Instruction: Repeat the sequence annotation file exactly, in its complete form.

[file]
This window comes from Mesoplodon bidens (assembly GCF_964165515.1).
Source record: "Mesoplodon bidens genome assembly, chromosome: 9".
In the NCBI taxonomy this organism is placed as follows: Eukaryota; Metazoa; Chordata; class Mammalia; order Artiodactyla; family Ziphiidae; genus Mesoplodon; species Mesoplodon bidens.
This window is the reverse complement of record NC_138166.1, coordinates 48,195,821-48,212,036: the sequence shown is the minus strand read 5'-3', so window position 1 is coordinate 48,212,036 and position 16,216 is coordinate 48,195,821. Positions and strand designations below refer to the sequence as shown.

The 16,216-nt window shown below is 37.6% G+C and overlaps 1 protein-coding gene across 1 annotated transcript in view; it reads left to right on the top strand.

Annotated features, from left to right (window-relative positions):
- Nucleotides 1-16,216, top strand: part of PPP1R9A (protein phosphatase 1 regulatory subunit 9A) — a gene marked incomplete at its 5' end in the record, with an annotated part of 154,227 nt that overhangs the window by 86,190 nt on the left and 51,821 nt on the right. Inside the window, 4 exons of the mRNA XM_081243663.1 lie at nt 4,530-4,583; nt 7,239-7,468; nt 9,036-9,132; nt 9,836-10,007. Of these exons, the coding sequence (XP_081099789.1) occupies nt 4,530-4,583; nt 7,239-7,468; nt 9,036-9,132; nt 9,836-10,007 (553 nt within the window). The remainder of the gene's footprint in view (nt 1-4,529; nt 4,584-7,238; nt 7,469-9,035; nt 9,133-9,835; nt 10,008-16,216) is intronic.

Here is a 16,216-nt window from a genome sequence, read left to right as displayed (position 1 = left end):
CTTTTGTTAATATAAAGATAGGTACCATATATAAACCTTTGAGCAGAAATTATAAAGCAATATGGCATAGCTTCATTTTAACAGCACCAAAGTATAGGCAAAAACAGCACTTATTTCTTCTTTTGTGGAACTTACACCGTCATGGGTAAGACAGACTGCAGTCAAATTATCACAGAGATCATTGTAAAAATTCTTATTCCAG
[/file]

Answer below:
This window comes from Mesoplodon bidens (assembly GCF_964165515.1).
Source record: "Mesoplodon bidens genome assembly, chromosome: 9".
In the NCBI taxonomy this organism is placed as follows: Eukaryota; Metazoa; Chordata; class Mammalia; order Artiodactyla; family Ziphiidae; genus Mesoplodon; species Mesoplodon bidens.
This window is the reverse complement of record NC_138166.1, coordinates 48,195,821-48,212,036: the sequence shown is the minus strand read 5'-3', so window position 1 is coordinate 48,212,036 and position 16,216 is coordinate 48,195,821. Positions and strand designations below refer to the sequence as shown.

The 16,216-nt window shown below is 37.6% G+C and overlaps 1 protein-coding gene across 1 annotated transcript in view; it reads left to right on the top strand.

Annotated features, from left to right (window-relative positions):
- Nucleotides 1-16,216, top strand: part of PPP1R9A (protein phosphatase 1 regulatory subunit 9A) — a gene marked incomplete at its 5' end in the record, with an annotated part of 154,227 nt that overhangs the window by 86,190 nt on the left and 51,821 nt on the right. Inside the window, 4 exons of the mRNA XM_081243663.1 lie at nt 4,530-4,583; nt 7,239-7,468; nt 9,036-9,132; nt 9,836-10,007. Of these exons, the coding sequence (XP_081099789.1) occupies nt 4,530-4,583; nt 7,239-7,468; nt 9,036-9,132; nt 9,836-10,007 (553 nt within the window). The remainder of the gene's footprint in view (nt 1-4,529; nt 4,584-7,238; nt 7,469-9,035; nt 9,133-9,835; nt 10,008-16,216) is intronic.

Here is a 16,216-nt window from a genome sequence, read left to right as displayed (position 1 = left end):
CTTTTGTTAATATAAAGATAGGTACCATATATAAACCTTTGAGCAGAAATTATAAAGCAATATGGCATAGCTTCATTTTAACAGCACCAAAGTATAGGCAAAAACAGCACTTATTTCTTCTTTTGTGGAACTTACACCGTCATGGGTAAGACAGACTGCAGTCAAATTATCACAGAGATCATTGTAAAAATTCTTATTCCAG